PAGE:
In collaboration with researchers around the world, Stefan Sarafianos, associate professor of molecular microbiology and immunology at MU, and his team have made discoveries in HIV research that could lead to more effective treatment.
Working with researchers in Japan, the National Institutes of Health and the University of Pittsburgh, they found a mutation of HIV called 172K that can affect the virus's drug resistance. This information can help doctors better individualize therapies for patients, Sarafianos said.
"It's part of a puzzle," Sarafianos said. "The more information like that you get, the better you can design regiments that are more suitable, more efficient. That’s part of our larger studies of trying to understand drug resistance and drug susceptibility of various viruses. This is just the latest of the things that we've been doing."
HIV is constantly mutating, and there are multiple variations of the virus, Sarafianos said. Identifying the type of virus helps doctors figure out which treatment will be most effective for a particular patient.
"Before you start a patient on a certain therapy, you first check what kind of flavor the virus is because not all HIV viruses are the same," Sarafianos said. "So, you want to have a good picture of what exactly the sequence is. When you identify certain mutations that make the virus more or less susceptible to certain drugs, then you can predict what would be the best therapy for that patient."
The discovery of 172K provided two major findings, postdoctoral fellow Lefteris Michailidis said.
"First is that is that you can have a polymorphism, and this can affect your resistance to other drugs," Michailidis said. "Another is that this can affect not only one class of drugs but two different classes of drugs. There are two major classes: nucleoside analogs and drugs that are not NRTIs (nucleoside reverse transcriptase inhibitors). What we show in this paper is that this specific polymorphism can affect resistance to both classes of drugs."
Sarafianos and his team are continuing to work with EFdA, a new treatment for HIV they developed. EFdA targets the HIV enzyme responsible for viral replication. It has a unique chemical structure that is not found in other NRTIs, Michailidis said. EFdA is up to 60,000 times more potent than existing HIV treatments.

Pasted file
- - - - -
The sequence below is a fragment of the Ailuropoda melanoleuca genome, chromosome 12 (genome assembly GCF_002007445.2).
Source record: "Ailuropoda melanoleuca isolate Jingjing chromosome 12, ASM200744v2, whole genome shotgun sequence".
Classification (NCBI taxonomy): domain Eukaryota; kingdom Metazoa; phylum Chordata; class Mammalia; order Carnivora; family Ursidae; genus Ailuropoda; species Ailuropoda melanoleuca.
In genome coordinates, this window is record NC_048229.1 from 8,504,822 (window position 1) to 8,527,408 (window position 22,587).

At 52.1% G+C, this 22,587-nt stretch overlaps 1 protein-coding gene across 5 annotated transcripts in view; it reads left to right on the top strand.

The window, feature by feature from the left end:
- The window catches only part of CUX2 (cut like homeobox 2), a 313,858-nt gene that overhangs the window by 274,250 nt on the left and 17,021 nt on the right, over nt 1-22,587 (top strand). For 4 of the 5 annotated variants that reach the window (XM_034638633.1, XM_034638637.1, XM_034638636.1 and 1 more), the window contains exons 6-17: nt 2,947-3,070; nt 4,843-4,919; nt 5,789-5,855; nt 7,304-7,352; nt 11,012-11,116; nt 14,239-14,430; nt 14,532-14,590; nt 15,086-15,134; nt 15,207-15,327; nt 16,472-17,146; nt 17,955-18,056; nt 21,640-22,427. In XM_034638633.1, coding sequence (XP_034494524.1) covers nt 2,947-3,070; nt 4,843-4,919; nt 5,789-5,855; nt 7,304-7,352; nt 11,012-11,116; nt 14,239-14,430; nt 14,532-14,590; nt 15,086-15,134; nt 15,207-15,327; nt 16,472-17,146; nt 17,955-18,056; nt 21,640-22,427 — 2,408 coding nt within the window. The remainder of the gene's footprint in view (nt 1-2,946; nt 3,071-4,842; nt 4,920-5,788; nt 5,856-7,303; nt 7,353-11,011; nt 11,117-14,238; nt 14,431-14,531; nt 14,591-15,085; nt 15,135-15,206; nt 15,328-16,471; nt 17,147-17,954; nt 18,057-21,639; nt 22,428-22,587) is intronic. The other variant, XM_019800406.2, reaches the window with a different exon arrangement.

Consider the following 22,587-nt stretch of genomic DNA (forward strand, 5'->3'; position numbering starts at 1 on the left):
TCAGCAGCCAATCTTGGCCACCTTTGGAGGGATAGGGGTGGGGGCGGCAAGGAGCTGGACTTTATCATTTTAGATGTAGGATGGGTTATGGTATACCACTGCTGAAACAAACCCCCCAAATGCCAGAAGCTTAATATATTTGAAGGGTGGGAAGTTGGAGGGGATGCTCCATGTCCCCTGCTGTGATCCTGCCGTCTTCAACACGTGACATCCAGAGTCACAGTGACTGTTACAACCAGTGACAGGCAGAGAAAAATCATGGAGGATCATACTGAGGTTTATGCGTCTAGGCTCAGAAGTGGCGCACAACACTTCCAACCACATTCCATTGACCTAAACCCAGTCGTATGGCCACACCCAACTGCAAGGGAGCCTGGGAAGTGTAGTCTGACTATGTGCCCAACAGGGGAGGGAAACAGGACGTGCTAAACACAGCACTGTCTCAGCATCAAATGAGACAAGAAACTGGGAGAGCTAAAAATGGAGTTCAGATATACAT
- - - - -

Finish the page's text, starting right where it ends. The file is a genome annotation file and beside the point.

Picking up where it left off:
"It works with a different mechanism," Michailidis said. "The structure of the drug is so different than the drugs of this class, the previous drugs lack a component. That is very important, the component that this has makes it so potent."
Sarafianos and his team published that EFdA works well in large animal models. Health care company Merck & Co. Inc. entered into a licensing agreement with pharmaceutical company Yamasa Corporation to develop EFdA.
"Now, Merck picked it up, and hopefully it will go into clinical trials, so we are very excited about that," Sarafianos said. "What we're interested in now is what would be the best combination for patients. No drug is good by itself. So we are trying to find the most efficient combinations in terms of resistance and in terms of potency."
The effectiveness of HIV treatment has made significant progress throughout the years, Sarafianos said.
"I think we have a very good panel of drugs that can treat HIV, to the point where it's better to get diagnosed with HIV than (Type 1) diabetes, so to speak," Sarafianos said. "The life expectancy for someone who has (Type 1) diabetes is worse than someone who has just been diagnosed with HIV."
Many of these drugs come with side effects, but eventually the virus develops a resistance to all of them, Sarafianos said. Researchers have to keep developing new drugs, trying to develop a drug that is easy to take and has the least amount of side effects.
"We want these drugs to be something the patient can take in the long term," Sarafianos said. "These are not like antibiotics where you take it for a week. You need to be able to take it for the rest of your life. Even the smallest side effect, it's cumulative. So we want to understand the long-term effects of these drugs and come up with the least possible side effects."
Though there are more than 30 drugs to treat HIV, there is no drug to prevent the virus, Sarafianos said.